Although there's been some disagreement in the past, I think the general consensus looks something like this:

  1. We don't need thank-you comments on our site.
  2. If you flag them, they should probably be removed.
  3. They're only a minor problem, so the flags aren't a high priority.

I am not saying the nice gesture is not appreciated. It is. But the site has other options specifically designed to do what a thank-you comment does and better at that. If you appreciate an answer, upvote it (and/or accept it if you are the questioner); if a comment has helped you, throw a like on it to show your gratitude. Simple as that. You mentioned that you wanted to show "gratitude whenever possible" but as is with every bit of contribution on StackExchange, across the entire network, the contribution isn't about any one of us. It's from the community, by the community, and for the community. So is your gratitude. Upvoting answers/questions and liking comments are great ways to show appreciation while keeping answer grading and appreciation anonymous, democratic, and community-based.

So unless you have a compelling case against showing your appreciation anonymously, upvoting and liking are the way to go.


Comments should generally be viewed as ephemeral — they may get flagged and removed.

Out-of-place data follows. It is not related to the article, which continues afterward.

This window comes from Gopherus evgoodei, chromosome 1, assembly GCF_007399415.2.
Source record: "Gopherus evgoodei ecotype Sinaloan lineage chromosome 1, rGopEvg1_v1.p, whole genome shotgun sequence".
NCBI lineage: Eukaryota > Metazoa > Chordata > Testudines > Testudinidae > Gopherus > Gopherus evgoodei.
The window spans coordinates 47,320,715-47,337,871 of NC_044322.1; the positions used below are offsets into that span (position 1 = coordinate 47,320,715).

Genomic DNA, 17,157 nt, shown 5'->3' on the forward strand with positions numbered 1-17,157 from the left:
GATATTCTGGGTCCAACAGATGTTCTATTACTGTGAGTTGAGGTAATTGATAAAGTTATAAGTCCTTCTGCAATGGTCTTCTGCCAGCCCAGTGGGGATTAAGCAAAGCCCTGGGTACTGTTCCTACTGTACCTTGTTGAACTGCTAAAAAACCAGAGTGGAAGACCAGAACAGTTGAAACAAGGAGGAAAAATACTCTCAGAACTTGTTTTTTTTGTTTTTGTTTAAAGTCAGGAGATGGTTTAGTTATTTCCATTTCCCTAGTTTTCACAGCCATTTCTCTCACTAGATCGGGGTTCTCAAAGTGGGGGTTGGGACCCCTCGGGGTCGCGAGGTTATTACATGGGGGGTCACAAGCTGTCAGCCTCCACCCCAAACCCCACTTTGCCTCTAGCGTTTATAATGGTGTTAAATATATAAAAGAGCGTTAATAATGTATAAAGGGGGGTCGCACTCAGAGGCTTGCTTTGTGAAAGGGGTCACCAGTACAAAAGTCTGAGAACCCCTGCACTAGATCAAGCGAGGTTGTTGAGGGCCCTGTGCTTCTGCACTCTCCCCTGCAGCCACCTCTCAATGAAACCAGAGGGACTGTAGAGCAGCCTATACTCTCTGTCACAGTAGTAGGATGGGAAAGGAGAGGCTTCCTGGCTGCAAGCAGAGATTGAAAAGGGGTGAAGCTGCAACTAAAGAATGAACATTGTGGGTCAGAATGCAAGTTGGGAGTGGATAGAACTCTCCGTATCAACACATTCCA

As a user, I used to flag comment threads as "no longer needed" if the thread contained a correction that has been incorporated into the answer, or if they were comments like "Thanks" "No problem". I think it's even fine to leave comments of appreciation if they contain a more personalized message, but I also think we should try to clear up / cut down long comment threads (i.e. more than 3 comments, which have to be expanded to be seen), leaving only the most useful comments. Of course, sometimes there are very useful discussions in the comments that I'd like to keep forever, even if they span 17 comments.

Now as a moderator I try not to remove any "recent" comments, because this causes confusion — as a user you cannot see if your comment got lost, or flagged and deleted, and you start to doubt your sanity — well, at least I doubt my own sanity when I check up on a comment that I left recently and then cannot find it :)

I would support a separate meta discussion about flagging comments, which may result in a guideline / some rules of thumb for our site. For example, the guideline could say that we try not to flag feedback / "thank you" comments unless they are at least 2 weeks old. (If there are simple typos that are pointed out and corrected, I think it's fine to delete the corresponding comments straight away, though.)

(I think my suggestion is not quite in line with the official Stack Exchange policy, which says never to leave "Thank you" comments in the first place. One more reason to have a discussion about this...)

  • 2
    The philosophy of your approach is great. As in the case of the question I raised in the above post, it was a case of where I wondered, "did I leave my comment or not?" But then when it disappeared again, I began to suspect something. I don't so much mind "thank you's" being deleted as long as the person they're directed toward has had a reasonable chance to seem them. I understand StackExchange's policy, but nevertheless given how hostile on-line communication can be at times I tend to want to err on the side of always showing gratitude whenever possible.
    – A.Ellett
    Commented Sep 19, 2021 at 10:54